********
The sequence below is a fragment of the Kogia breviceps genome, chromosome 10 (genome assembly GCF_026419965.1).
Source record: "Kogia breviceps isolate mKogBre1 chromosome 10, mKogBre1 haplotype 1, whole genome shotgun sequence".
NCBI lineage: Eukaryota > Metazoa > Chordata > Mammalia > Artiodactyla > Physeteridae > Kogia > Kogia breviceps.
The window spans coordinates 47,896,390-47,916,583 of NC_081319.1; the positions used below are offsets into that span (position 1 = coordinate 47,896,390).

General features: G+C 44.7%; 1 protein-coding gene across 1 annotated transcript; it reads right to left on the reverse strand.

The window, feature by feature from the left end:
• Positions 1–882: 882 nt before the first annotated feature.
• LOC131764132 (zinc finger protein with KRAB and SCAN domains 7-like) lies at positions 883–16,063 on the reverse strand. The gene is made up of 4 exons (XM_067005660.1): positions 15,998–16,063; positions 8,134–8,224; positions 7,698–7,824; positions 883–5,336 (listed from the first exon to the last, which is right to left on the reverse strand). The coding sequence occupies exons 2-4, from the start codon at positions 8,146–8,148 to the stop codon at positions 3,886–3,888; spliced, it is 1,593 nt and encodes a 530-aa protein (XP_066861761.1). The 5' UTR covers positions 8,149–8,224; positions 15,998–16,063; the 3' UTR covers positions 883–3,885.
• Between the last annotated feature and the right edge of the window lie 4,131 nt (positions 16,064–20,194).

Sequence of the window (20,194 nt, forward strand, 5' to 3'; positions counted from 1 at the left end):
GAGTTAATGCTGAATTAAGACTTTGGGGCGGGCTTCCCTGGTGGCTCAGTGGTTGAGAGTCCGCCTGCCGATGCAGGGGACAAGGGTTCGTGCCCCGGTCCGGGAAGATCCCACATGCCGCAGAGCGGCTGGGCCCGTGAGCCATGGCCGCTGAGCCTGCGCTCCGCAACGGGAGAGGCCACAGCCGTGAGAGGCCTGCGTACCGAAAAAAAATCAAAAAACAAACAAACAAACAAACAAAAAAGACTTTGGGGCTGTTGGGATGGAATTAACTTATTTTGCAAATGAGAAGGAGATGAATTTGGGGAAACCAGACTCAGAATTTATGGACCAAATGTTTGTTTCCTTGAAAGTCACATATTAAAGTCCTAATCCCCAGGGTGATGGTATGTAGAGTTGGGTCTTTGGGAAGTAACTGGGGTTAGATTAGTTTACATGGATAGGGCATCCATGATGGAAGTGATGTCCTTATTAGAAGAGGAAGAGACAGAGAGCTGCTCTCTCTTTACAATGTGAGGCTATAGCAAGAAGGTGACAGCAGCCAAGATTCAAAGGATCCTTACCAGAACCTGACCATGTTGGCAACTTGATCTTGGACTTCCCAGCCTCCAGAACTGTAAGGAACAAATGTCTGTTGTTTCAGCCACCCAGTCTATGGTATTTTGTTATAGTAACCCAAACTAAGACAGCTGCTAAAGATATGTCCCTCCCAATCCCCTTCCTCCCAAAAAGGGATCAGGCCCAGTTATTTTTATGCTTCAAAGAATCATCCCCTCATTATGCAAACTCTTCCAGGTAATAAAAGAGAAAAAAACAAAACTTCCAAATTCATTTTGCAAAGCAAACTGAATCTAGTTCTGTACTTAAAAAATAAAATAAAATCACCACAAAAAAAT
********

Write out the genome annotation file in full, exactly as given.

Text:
The sequence below is a fragment of the Kogia breviceps genome, chromosome 10 (genome assembly GCF_026419965.1).
Source record: "Kogia breviceps isolate mKogBre1 chromosome 10, mKogBre1 haplotype 1, whole genome shotgun sequence".
NCBI lineage: Eukaryota > Metazoa > Chordata > Mammalia > Artiodactyla > Physeteridae > Kogia > Kogia breviceps.
The window spans coordinates 47,896,390-47,916,583 of NC_081319.1; the positions used below are offsets into that span (position 1 = coordinate 47,896,390).

General features: G+C 44.7%; 1 protein-coding gene across 1 annotated transcript; it reads right to left on the reverse strand.

The window, feature by feature from the left end:
• Positions 1–882: 882 nt before the first annotated feature.
• LOC131764132 (zinc finger protein with KRAB and SCAN domains 7-like) lies at positions 883–16,063 on the reverse strand. The gene is made up of 4 exons (XM_067005660.1): positions 15,998–16,063; positions 8,134–8,224; positions 7,698–7,824; positions 883–5,336 (listed from the first exon to the last, which is right to left on the reverse strand). The coding sequence occupies exons 2-4, from the start codon at positions 8,146–8,148 to the stop codon at positions 3,886–3,888; spliced, it is 1,593 nt and encodes a 530-aa protein (XP_066861761.1). The 5' UTR covers positions 8,149–8,224; positions 15,998–16,063; the 3' UTR covers positions 883–3,885.
• Between the last annotated feature and the right edge of the window lie 4,131 nt (positions 16,064–20,194).

Sequence of the window (20,194 nt, forward strand, 5' to 3'; positions counted from 1 at the left end):
GAGTTAATGCTGAATTAAGACTTTGGGGCGGGCTTCCCTGGTGGCTCAGTGGTTGAGAGTCCGCCTGCCGATGCAGGGGACAAGGGTTCGTGCCCCGGTCCGGGAAGATCCCACATGCCGCAGAGCGGCTGGGCCCGTGAGCCATGGCCGCTGAGCCTGCGCTCCGCAACGGGAGAGGCCACAGCCGTGAGAGGCCTGCGTACCGAAAAAAAATCAAAAAACAAACAAACAAACAAACAAAAAAGACTTTGGGGCTGTTGGGATGGAATTAACTTATTTTGCAAATGAGAAGGAGATGAATTTGGGGAAACCAGACTCAGAATTTATGGACCAAATGTTTGTTTCCTTGAAAGTCACATATTAAAGTCCTAATCCCCAGGGTGATGGTATGTAGAGTTGGGTCTTTGGGAAGTAACTGGGGTTAGATTAGTTTACATGGATAGGGCATCCATGATGGAAGTGATGTCCTTATTAGAAGAGGAAGAGACAGAGAGCTGCTCTCTCTTTACAATGTGAGGCTATAGCAAGAAGGTGACAGCAGCCAAGATTCAAAGGATCCTTACCAGAACCTGACCATGTTGGCAACTTGATCTTGGACTTCCCAGCCTCCAGAACTGTAAGGAACAAATGTCTGTTGTTTCAGCCACCCAGTCTATGGTATTTTGTTATAGTAACCCAAACTAAGACAGCTGCTAAAGATATGTCCCTCCCAATCCCCTTCCTCCCAAAAAGGGATCAGGCCCAGTTATTTTTATGCTTCAAAGAATCATCCCCTCATTATGCAAACTCTTCCAGGTAATAAAAGAGAAAAAAACAAAACTTCCAAATTCATTTTGCAAAGCAAACTGAATCTAGTTCTGTACTTAAAAAATAAAATAAAATCACCACAAAAAAAT